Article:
This seems like it would be exhausting, though, to introverts. Having to talk to people on the phone or in person this often. And when people are available. I stop some meetings once I took over charge of them because we spent less time talking over email about what to do than we do trying to schedule meetings over email. But, I get to Inbox Zero daily. I must get less email than most, and I am an introvert and an INFP who gets everything done at home with the door closed. Six weeks on email sounds like nothing to me and a welcome way of using my time. Though I often end up spending less than an hour a day on email since I’m always starting and ending at Inbox Zero.

  2. Robbert says:

    The one thing that really helps me clear my inbox is that I set up a message filter for messages that I can read and discard.
    This filter moves the messages that are typically spam-like-but-not-quite to a separate folder which is by definition not high priority.
    Any messages that go into this folder are by definition messages that I don’t need to reply to. and often don’t need to keep beyond reading them, and perhaps following a link.
    Example messages: Linkedin join requests & discussion updates (BTW, set these for daily), Google calendar daily agenda, newsletters, political beg-letters, and online-purchase-discount offers.

    A seperate filter for facebook (or some other social media) comments help as well. Again these are messages that you read, but are unlikely to respond to by email itself.

    For the rest it helps me a lot to clear my inbox to empty. if only by moving all the mails I need to respond to into a separate folder and moving the rest I need to keep to archive. Anything else I might as well delete immediately (which in my case is a separate folder again… guess I’m not quite ready to let go).
    This way I know that when my computer tells me I have unread messages, these are really messages I haven’t read yet.

  3. Keith says:

    Stever, I discovered your blog through the “Sparks” feature of Google+. Very nice!

    I’ve recently taken up Inbox Zero, and I can see from your opinion of it that perhaps you’ve been misled by some of the more recent pundits and other GTD idiots who have misinterpreted Inbox Zero as “Zero emails in my inbox.” In reality, the original Inbox Zero philosophy posed by Merlin Mann is not about “Zero emails in my inbox,” but rather “Zero emails in my brain.” This action-based approach (for every email: delete, delegate, respond, defer, or do it) doesn’t necessarily get everything done in and of itself. Rather, it puts that unknown out of your brain, so you can later go through your action-categorized inbox and handle everything with confidence.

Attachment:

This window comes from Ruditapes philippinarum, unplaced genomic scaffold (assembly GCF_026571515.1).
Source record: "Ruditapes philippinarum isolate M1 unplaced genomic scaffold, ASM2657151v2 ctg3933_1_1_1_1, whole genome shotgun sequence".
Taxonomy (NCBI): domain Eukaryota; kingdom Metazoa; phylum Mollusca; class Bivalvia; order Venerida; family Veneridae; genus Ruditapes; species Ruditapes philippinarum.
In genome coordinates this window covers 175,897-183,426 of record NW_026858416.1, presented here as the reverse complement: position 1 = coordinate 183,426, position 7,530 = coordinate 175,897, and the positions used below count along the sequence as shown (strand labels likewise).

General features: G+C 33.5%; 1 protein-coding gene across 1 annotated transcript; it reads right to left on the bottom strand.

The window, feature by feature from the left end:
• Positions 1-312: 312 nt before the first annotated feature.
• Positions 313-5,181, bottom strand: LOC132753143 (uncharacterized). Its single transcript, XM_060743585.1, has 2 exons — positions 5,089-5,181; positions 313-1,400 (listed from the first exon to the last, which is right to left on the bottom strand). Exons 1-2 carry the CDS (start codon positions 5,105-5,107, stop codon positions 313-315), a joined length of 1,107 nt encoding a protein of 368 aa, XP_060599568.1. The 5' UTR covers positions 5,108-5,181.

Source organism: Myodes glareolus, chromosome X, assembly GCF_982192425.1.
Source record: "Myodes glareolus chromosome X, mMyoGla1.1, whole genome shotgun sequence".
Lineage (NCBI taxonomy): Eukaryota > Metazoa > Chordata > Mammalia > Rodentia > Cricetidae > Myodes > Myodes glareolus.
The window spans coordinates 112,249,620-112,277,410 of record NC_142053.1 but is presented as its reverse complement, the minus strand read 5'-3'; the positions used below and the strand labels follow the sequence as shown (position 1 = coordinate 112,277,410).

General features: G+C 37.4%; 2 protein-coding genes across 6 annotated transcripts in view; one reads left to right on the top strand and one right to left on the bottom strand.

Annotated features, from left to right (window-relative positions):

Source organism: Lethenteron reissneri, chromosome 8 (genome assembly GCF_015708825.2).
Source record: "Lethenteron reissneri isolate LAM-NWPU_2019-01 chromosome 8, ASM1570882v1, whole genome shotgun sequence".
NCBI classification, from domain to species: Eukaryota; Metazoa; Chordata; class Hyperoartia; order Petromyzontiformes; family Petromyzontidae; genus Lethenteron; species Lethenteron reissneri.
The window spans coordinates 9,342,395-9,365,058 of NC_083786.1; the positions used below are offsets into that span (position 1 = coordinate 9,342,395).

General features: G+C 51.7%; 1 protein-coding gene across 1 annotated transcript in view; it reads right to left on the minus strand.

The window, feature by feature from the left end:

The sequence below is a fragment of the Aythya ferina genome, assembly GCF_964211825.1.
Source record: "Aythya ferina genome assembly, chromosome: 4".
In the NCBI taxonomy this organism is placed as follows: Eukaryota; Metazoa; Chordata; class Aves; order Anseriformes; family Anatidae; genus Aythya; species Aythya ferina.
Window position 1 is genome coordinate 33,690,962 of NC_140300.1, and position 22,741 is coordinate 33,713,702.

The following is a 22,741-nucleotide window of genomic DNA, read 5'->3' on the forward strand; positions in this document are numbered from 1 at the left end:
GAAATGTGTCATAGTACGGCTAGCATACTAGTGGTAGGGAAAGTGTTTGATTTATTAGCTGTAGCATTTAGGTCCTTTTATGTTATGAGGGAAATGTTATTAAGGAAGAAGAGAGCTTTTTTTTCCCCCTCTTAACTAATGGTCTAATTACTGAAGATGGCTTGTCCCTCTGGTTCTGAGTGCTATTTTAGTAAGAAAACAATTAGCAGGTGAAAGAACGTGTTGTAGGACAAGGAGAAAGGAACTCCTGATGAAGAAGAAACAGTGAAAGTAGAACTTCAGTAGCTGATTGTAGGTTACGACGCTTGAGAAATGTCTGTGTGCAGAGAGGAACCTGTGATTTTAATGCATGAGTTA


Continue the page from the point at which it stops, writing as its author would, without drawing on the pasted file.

Had you considered this approach to Inbox Zero before?

  4. Stever says:

    Keith – Yup. I understand that approach. My point is that even traiging those emails is, itself, a burden. If you spend half an hour a day doing it, that’s 3 weeks a year. That’s almost a month. Personally, I can’t justify spending an entire month triaging email, which is why I concentrate on finding ways to get people who want to email me to self-police. I agree that the key is getting email out of your brain, but my preferred method is by making email a secondary, less-important medium. This post was mainly about why I believe many people’s productivity is actually hurt by blind devotion to the keep-inbox-empty idea. (I agree wholeheartedly with Mann’s “Zero email in brain” philosophy, which is a restatement of David Allen’s “Zen mind” idea of a paper inbox.)

    I’m not saying that you don’t have important, critical email in your inbox. I am saying that if you allow those relatively few emails to push you into a habit that sucks up a month of your time each year, overall your productivity is hurt, not helped.

  5. Janus Daniels says:

    “Log your email for a week. Write down (or put in a spreadsheet) each message that hits your inbox, whether it really required your attention or not, and what job outcome would have been affected had you ignored it. Also note how much total time you spent on email. Then give me a call and we’ll examine the log message by message, and decide how useful your email is.”
    And how much might you charge for this awesome personal service? ; )